Data transparency: There have been significant efforts by governments and nonprofits across the country and around the world to publish government data in a central repository. These include the publication of data feeds and competitions encouraging innovative and novel uses of government data. Share your success stories and frustrations. What would you like to see government continue doing or do differently regarding data transparency?
Cloud computing: Cloud computing is often misunderstood. That is why we want to know more about cloud computing as a model for the provisioning of technology. The federal government has taken steps to adopt this model (see or this article about the CIA’s internal cloud). We want to understand the consequences of agencies moving their systems to the cloud, with a specific focus on potential costs and benefits. Please share your views. What are the costs and benefits of moving to the cloud?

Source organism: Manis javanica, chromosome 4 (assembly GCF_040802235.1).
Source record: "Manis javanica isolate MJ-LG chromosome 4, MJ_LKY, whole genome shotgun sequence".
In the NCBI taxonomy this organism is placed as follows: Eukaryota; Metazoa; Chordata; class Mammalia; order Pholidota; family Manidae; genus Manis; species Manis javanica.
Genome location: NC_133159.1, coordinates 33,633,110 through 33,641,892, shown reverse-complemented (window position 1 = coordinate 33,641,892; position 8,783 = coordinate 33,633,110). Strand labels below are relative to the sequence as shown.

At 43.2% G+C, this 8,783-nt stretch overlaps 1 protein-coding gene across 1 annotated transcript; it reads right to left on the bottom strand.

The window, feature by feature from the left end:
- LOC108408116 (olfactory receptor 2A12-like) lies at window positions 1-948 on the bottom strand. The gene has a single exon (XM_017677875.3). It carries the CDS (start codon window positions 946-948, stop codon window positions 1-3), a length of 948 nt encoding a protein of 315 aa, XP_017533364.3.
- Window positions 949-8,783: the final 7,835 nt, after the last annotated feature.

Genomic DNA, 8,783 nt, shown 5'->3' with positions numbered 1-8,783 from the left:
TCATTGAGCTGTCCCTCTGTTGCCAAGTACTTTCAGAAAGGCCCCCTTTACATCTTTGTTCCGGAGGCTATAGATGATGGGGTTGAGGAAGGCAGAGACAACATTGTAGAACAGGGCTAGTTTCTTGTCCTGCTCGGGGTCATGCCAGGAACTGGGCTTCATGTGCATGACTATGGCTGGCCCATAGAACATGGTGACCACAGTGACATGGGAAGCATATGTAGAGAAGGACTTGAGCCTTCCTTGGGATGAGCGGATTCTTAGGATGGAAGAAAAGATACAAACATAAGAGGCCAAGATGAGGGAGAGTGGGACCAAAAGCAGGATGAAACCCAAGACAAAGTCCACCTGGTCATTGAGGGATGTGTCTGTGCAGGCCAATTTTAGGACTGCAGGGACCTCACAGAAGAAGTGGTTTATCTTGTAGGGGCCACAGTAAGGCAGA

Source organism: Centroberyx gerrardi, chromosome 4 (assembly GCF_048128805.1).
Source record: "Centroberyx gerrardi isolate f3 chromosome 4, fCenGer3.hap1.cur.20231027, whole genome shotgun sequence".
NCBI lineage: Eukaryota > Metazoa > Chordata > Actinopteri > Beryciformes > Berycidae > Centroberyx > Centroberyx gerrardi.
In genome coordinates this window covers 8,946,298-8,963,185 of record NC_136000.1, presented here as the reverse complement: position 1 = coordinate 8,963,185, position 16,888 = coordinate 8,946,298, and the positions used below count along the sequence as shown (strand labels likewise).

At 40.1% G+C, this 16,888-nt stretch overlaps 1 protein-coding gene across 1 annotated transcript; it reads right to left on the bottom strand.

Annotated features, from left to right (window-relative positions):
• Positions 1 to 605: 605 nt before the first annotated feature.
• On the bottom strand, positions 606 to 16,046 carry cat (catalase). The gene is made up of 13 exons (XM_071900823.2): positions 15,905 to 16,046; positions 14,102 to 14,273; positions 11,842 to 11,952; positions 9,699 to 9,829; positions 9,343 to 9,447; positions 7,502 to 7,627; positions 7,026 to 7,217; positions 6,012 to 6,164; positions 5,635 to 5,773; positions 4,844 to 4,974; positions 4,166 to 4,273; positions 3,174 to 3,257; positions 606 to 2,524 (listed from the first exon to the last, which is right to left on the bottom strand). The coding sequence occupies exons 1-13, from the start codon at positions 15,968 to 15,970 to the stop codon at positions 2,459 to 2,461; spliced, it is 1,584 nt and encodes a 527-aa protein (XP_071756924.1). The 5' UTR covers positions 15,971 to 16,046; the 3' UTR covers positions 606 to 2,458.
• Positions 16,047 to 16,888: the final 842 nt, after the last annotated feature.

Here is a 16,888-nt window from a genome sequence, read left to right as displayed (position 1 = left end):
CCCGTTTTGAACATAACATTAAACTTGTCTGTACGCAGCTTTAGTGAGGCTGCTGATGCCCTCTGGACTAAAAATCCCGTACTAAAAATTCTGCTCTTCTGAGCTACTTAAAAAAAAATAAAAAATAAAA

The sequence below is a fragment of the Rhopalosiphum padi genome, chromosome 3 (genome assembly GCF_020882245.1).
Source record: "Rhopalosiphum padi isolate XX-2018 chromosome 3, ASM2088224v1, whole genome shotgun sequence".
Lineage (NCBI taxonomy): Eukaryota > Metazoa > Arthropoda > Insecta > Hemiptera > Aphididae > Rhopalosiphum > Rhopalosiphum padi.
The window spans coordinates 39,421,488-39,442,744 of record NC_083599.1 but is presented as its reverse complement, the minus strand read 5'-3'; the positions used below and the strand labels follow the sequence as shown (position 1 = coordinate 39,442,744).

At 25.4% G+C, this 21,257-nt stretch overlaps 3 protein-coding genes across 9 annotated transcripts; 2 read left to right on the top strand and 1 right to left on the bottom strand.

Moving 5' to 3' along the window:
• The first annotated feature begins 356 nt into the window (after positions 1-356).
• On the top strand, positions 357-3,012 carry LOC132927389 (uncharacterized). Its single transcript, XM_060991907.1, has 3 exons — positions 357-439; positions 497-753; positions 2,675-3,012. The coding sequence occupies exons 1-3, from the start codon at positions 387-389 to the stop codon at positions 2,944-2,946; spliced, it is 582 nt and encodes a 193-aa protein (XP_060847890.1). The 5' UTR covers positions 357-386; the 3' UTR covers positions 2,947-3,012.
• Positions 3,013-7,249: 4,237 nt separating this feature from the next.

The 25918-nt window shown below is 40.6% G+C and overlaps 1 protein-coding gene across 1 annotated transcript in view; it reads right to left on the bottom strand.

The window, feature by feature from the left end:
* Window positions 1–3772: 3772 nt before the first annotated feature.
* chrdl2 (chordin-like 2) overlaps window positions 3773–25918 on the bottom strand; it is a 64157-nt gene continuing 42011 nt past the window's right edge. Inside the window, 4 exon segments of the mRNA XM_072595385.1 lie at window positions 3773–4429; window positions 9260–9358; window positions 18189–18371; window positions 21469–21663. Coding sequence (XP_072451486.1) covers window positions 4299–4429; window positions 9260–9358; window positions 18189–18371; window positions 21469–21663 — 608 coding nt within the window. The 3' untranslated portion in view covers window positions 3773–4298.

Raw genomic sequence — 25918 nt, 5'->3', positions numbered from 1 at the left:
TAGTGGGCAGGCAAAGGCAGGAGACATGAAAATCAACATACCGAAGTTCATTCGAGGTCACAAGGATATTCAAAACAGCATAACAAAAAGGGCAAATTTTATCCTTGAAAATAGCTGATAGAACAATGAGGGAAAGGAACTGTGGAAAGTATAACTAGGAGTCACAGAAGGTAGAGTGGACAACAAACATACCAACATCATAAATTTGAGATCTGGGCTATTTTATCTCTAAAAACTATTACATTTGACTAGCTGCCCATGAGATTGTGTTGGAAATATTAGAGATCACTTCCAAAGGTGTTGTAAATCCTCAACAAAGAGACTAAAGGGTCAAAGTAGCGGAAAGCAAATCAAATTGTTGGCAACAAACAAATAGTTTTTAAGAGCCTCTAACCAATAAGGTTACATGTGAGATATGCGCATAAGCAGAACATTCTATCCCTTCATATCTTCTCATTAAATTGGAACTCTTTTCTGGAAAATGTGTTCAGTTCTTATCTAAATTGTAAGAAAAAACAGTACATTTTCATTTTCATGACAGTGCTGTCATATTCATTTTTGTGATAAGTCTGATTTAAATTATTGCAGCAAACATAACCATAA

Online identity: In order to provide a number of the new services enabled by increased broadband access and adoption, governments at all levels will need ways to verify people’s identities online to increase efficiency, reduce costs, and increase the integrity of government services. The federal government has begun exploring the use of Open ID technologies to provision services that require a low assurance level (pdf) – or “little or no confidence in the asserted identity’s validity.” What are the potential costs and benefits of a national strategy on this topic?
For more details, background and context on these issues, please see the Public Notice. You can respond directly to this blog or file comments in our Electronic Filing Comment System, using either ECFS Express or our standard submission page if you need to attach a file. Please title comments and reply comments responsive to this Notice as “Comments (or Reply Comments) – NBP Public Notice # 21.”


Reforming Universal Service for Broadband?

November 19th, 2009 by Carol Mattey - Deputy Chief, Wireline Competition Bureau